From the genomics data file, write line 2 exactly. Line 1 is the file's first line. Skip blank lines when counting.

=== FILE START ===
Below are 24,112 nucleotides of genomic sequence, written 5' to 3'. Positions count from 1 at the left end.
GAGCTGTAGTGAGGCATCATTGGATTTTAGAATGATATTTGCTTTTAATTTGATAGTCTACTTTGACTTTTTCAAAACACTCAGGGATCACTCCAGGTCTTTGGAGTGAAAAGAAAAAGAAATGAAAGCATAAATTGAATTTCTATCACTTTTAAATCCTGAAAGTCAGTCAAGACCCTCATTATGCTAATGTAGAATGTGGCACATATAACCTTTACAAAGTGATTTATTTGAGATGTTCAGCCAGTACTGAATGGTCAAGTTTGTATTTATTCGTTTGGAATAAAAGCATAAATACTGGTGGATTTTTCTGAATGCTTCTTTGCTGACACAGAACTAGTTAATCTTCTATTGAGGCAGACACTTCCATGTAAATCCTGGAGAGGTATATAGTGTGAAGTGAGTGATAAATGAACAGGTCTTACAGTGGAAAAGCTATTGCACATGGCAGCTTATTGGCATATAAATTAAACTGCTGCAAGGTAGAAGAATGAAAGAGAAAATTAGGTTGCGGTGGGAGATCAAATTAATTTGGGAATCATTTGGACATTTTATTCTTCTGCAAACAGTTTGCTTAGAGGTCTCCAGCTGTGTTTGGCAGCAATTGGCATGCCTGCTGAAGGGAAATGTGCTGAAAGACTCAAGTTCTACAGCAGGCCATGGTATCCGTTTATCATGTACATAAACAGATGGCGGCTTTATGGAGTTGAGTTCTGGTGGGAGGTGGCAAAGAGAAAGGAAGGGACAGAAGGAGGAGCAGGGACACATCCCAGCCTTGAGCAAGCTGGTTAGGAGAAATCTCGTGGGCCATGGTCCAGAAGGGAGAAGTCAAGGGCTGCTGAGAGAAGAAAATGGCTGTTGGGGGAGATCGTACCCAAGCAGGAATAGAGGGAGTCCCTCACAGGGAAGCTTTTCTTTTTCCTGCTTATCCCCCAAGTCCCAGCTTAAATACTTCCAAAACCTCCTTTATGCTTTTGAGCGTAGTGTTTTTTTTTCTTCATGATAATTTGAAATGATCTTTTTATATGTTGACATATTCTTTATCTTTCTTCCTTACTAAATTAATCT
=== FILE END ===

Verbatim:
GAGCTGTAGTGAGGCATCATTGGATTTTAGAATGATATTTGCTTTTAATTTGATAGTCTACTTTGACTTTTTCAAAACACTCAGGGATCACTCCAGGTCTTTGGAGTGAAAAGAAAAAGAAATGAAAGCATAAATTGAATTTCTATCACTTTTAAATCCTGAAAGTCAGTCAAGACCCTCATTATGCTAATGTAGAATGTGGCACATATAACCTTTACAAAGTGATTTATTTGAGATGTTCAGCCAGTACTGAATGGTCAAGTTTGTATTTATTCGTTTGGAATAAAAGCATAAATACTGGTGGATTTTTCTGAATGCTTCTTTGCTGACACAGAACTAGTTAATCTTCTATTGAGGCAGACACTTCCATGTAAATCCTGGAGAGGTATATAGTGTGAAGTGAGTGATAAATGAACAGGTCTTACAGTGGAAAAGCTATTGCACATGGCAGCTTATTGGCATATAAATTAAACTGCTGCAAGGTAGAAGAATGAAAGAGAAAATTAGGTTGCGGTGGGAGATCAAATTAATTTGGGAATCATTTGGACATTTTATTCTTCTGCAAACAGTTTGCTTAGAGGTCTCCAGCTGTGTTTGGCAGCAATTGGCATGCCTGCTGAAGGGAAATGTGCTGAAAGACTCAAGTTCTACAGCAGGCCATGGTATCCGTTTATCATGTACATAAACAGATGGCGGCTTTATGGAGTTGAGTTCTGGTGGGAGGTGGCAAAGAGAAAGGAAGGGACAGAAGGAGGAGCAGGGACACATCCCAGCCTTGAGCAAGCTGGTTAGGAGAAATCTCGTGGGCCATGGTCCAGAAGGGAGAAGTCAAGGGCTGCTGAGAGAAGAAAATGGCTGTTGGGGGAGATCGTACCCAAGCAGGAATAGAGGGAGTCCCTCACAGGGAAGCTTTTCTTTTTCCTGCTTATCCCCCAAGTCCCAGCTTAAATACTTCCAAAACCTCCTTTATGCTTTTGAGCGTAGTGTTTTTTTTTCTTCATGATAATTTGAAATGATCTTTTTATATGTTGACATATTCTTTATCTTTCTTCCTTACTAAATTAATCT